by Elizabeth T. Andrews
American Reporter Correspondent
March 22, 2007
THE SPRING OF WAR
CARTERSVILLE, Ga. -- In the quiet, white unfolding of the Bradford pear trees; in the golden grace of the nodding daffodils; in the symbolic sacredness of the dogwood trees, comes then the season known as Spring to renew our Winter spirits and remind us of eternal birthings.
Why, then, the bombs? Why the dead babies lying in
their own blood in the war-splattered streets? Why, in
Spring's promise, do we live under the grey umbrella
of death, destruction, and the non-united way?
Those of you who read One Woman's World on a regular basis know that I despise war. It matters not how war is cloaked, how it is uniformed in self-righteous indignation; how it is camouflaged in the mildewed spines of ancient books. War is a hellish assault on the human spirit, and even though many of you would, no doubt, prefer that I moan about the price of gasoline at your pump-of-choice, I am adamantly persuaded that all things, all people and all situations, including the price of gas, are inter-connected.
And so it behooves me this morning to mix prose with politics, pear-tree blossoms with pseudo-praying, and the connection between the silence of my world-sisters and the savagery of war.
Whether it is the dirt - the blood-stained dirt - of our American backyards on which so proudly we stand, or the blood-soaked soil of Israel and points Palestinian, my poetic tendencies tangle this morning with trying to reconcile the natural splendor of the Earth with the unholy mess we humans have made of the world and world family-hood: Inventiveness misused, spirituality distorted, and human life sacrificed on the altars of self-serving individuals and nations.
Wait a minute, you say. Back up, Elizabeth, to that bit about the dirt in our blood-stained back yards. I own my property and I didn't kill anybody to get it.
Sorry, but unless you are a Native American the odds are about 99 to 1 some of your white American kinfolks did murder a Native American so you could delight in your family back-yard barbecue on Sunday. Don't take my word for it. While the charcoal is heating up, take your laptop PC out to your redwood picnic table and ask one of your children to research the "abstract" of the property you call yours.
Native Americans once worked, played, hunted, dreamed and treated with great respect most of the dirt you and I stand on today. And the hour grows late for us to ask: Whose blood is that deep in the dirt, there in the corner of the yard, where our treasured peace rose grows?
In the dark nights of the soul, should we not tremble and ask ourselves if Israelis are - by world demand - packing up their bedclothes and candles and surrendering conquered soil to Palestinians, are we next? If the world is bent on playing musical chairs with conquered real estate, we Americans better start looking for a place to hide because if "the way it has always been done" doesn't do an abrupt shift in spiritual consciousness we, like the Israelis and the Iraqis, are going to be living in hourly fear of mall bombings…and back-yard barbecues that end in blood, spilled beer and the bodies of bombed babies.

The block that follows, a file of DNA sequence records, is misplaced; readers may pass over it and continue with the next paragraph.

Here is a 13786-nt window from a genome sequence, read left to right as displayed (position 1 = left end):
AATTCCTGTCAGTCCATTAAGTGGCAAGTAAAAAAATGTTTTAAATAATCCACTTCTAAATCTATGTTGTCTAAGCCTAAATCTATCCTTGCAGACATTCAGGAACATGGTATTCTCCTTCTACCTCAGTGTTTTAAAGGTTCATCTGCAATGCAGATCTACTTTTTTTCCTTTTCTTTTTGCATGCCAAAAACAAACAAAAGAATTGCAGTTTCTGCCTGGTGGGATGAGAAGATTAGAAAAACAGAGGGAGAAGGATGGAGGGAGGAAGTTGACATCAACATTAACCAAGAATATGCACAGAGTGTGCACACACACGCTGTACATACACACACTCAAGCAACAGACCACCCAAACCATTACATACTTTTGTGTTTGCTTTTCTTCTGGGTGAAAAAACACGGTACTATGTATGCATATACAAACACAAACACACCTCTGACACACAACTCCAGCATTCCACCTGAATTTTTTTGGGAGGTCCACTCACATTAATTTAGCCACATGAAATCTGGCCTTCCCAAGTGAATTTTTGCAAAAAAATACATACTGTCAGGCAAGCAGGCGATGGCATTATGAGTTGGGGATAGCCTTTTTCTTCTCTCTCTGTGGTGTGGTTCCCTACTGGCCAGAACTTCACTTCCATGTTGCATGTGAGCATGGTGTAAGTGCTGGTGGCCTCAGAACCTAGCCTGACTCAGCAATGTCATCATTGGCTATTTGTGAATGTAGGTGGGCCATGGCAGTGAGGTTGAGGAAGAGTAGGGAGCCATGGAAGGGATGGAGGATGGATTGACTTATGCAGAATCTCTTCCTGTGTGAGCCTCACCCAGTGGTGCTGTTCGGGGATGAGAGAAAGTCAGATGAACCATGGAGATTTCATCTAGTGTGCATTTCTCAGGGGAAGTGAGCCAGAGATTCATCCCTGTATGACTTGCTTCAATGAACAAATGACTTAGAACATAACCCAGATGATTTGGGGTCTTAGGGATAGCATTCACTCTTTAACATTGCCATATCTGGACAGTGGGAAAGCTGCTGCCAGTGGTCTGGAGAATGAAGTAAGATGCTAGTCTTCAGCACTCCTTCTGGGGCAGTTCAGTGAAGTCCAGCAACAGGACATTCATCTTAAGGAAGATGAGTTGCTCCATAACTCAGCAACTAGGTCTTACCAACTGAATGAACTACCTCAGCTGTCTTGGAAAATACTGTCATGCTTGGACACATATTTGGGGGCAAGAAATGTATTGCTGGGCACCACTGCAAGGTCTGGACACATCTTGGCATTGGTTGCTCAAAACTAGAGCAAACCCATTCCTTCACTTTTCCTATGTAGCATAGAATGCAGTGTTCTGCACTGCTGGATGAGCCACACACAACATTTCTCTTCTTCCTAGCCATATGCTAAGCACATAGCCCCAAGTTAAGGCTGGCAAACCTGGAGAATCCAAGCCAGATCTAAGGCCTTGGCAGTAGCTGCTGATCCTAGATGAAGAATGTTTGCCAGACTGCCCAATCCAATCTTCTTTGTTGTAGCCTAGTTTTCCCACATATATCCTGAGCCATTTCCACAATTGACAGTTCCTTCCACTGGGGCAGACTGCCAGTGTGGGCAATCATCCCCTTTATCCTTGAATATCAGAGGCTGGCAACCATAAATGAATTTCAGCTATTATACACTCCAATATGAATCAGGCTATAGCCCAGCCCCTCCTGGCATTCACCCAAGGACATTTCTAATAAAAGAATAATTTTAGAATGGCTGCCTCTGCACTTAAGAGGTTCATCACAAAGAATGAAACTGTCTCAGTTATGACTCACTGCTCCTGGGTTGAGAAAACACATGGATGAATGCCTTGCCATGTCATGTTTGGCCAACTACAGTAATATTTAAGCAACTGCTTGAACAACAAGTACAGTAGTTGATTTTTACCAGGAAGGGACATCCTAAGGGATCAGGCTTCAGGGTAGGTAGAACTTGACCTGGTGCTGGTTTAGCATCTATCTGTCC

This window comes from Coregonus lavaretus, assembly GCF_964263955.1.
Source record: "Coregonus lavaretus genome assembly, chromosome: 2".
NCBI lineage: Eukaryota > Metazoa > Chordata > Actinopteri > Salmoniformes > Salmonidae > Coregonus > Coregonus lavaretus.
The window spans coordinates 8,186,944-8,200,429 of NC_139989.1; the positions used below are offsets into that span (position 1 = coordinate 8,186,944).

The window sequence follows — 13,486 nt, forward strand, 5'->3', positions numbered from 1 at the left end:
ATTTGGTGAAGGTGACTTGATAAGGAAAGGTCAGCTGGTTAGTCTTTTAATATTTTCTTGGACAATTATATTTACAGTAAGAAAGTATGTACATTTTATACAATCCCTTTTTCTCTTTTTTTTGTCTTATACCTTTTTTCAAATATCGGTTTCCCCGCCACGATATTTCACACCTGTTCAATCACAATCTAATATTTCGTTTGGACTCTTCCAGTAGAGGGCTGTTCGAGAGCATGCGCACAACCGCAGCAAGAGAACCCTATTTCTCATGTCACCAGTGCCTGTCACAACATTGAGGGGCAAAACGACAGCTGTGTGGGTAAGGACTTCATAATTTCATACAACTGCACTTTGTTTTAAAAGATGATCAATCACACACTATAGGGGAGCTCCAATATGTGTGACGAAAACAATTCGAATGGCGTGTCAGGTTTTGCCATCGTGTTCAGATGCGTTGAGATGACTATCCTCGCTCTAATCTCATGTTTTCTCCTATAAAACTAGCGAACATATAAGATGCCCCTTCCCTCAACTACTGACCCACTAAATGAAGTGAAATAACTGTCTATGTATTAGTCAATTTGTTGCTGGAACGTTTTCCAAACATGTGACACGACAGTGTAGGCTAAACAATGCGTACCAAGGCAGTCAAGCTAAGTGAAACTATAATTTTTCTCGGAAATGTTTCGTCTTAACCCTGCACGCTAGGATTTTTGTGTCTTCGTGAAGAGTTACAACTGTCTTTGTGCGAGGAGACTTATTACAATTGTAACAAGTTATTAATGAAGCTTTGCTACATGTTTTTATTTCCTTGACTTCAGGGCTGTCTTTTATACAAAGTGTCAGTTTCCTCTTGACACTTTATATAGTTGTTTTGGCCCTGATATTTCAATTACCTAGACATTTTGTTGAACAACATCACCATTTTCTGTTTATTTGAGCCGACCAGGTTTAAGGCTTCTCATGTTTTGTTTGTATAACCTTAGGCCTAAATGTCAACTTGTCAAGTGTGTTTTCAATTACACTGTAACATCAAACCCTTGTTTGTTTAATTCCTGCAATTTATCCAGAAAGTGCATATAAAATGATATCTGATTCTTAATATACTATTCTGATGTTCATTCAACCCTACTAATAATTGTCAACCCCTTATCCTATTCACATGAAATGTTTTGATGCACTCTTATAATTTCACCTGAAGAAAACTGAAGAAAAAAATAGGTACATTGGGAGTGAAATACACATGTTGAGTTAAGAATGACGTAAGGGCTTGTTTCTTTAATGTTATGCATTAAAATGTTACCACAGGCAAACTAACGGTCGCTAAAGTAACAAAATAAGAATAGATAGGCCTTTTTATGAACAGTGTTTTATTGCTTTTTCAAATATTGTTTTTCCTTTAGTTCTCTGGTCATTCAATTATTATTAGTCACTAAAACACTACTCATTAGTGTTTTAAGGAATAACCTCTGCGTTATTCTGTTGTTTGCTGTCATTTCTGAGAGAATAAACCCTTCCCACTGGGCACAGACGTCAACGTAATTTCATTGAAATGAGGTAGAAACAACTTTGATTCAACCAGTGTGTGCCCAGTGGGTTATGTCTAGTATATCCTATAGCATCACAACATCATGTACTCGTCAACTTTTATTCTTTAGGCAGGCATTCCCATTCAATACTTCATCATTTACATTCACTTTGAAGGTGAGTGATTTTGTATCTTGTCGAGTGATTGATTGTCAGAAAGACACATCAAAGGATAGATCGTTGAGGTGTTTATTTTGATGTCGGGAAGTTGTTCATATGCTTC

I am aging. I am tired of poetry-less politics, weary of war-wrangling, deeply disappointed that most of the women of the world do not seem to care that one day the songs of the birds will be silenced, daffodils will be a distant dream, and everywhere the soil will speak of old and new wars, and the stench of brother-blood will linger in the ashen nuclear air.
More poetry and less politics? More sonnets instead of the singe of burned flesh? More of the singing rhythm of "How do I love thee ..." to replace the cocky cry from the bushy baritone of "Fear not, world. God has sent me to save you and I'm willing to murder many of you to prove it!"
I wish for just one morning I could get up to the call of the mockingbird, the rite of Spring's splendor - get up knowing no child on Earth is hungry, no town is trembling with terrorism, no politician is plotting power parties, no brother building a bigger bomb.
But while my sisters sleep, the madmen of the warring world are inventing new ways to justify the taking of human life, and insane, self-appointed god-messengers are dusting off the ancient pages of stale instructions to go forth and annihilate any brother with a different book, a different look and a different excuse for murder.
Perhaps all that is left to those of us who weep for what is - and what could be - is to imprint the sight of the white pear blossoms, the delight of the daffodil and the haunting refrain of the mockingbird on our war-weary souls.
I suspect we are going to need such memories during the long dark night ahead unless we can - very, very soon - find a better way to live together on the once-majestic planet we call Earth.
Elizabeth T. Andrews is a former columnist for the Orlando Sentinel now living in Cartersville, Ga., where she writes poetry. She can be contacted at firstname.lastname@example.org or P.O. Box 816, Cartersville, GA 30120.